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The story, "A Letter to God", was written by Gregorio Lopez y Fuentes. The story follows a farmer named Lencho who prays for rain to fall on his cornfield that promises a good harvest. He and his family became overjoyed when the rain started to pour. However, the gentle raindrops turn to ferocious hail, destroying his crops. His sons remark that they have no one to help them and would inevitably starve to death. Lencho reassures his family that “no one dies of hunger”, placing his only hope on God.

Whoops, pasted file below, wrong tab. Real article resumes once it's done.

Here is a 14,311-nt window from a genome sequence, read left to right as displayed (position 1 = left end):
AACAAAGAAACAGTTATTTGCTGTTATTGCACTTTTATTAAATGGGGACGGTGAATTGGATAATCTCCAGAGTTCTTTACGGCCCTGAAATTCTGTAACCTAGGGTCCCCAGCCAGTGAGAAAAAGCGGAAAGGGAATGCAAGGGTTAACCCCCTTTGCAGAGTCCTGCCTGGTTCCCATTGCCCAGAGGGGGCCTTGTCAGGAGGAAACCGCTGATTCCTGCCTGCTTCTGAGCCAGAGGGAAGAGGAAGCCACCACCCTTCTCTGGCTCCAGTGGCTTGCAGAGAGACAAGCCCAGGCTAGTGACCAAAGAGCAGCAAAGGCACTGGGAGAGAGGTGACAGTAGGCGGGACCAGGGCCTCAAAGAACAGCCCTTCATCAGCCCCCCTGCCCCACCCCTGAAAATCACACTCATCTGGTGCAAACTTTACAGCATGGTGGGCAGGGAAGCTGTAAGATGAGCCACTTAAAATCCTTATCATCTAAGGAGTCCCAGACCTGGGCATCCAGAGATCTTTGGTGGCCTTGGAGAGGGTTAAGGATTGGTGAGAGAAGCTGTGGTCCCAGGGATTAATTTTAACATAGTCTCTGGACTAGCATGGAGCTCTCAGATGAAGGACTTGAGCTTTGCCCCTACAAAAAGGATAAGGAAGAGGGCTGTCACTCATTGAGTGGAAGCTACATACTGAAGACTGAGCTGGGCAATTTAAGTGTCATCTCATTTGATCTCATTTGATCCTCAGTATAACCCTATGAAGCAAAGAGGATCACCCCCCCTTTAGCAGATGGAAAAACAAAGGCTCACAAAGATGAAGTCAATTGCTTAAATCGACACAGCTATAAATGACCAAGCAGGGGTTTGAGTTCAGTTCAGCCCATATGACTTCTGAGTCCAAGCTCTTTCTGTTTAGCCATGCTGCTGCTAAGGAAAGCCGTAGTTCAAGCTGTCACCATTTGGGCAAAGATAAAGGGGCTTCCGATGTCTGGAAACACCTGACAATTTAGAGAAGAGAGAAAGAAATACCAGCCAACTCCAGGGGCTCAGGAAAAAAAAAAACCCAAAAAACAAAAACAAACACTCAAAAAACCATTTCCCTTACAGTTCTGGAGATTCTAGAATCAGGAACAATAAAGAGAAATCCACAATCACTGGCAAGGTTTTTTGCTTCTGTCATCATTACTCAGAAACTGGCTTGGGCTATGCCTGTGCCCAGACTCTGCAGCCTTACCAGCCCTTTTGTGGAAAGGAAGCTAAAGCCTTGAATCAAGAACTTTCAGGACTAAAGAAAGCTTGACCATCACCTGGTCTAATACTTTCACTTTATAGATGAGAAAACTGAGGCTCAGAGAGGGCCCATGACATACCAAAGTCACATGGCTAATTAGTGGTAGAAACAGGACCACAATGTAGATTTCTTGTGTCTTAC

The following morning, Lencho writes a letter to God asking for a hundred pesos to sow his field again and for his family to survive until the crop comes, and he drops it into a mailbox. Understanding the depth of Lencho’s faith in God, the postmaster decides to answer the letter. Despite the postmaster, other workers, and some of his friends donating everything they could, they could come up with only seventy pesos. The postmaster dropped the money in an envelope addressed to Lencho, and with it a letter containing only a single word as a signature: God. When Lencho came to the post office, he wasn’t surprised to see the letter. However, he became angry when he counted the money. The story ends with Lencho writing a letter back to God, demanding that God send him the rest of the pesos, and also asking Him not to send them through the post office because he believed that the employees had stolen the rest of the money.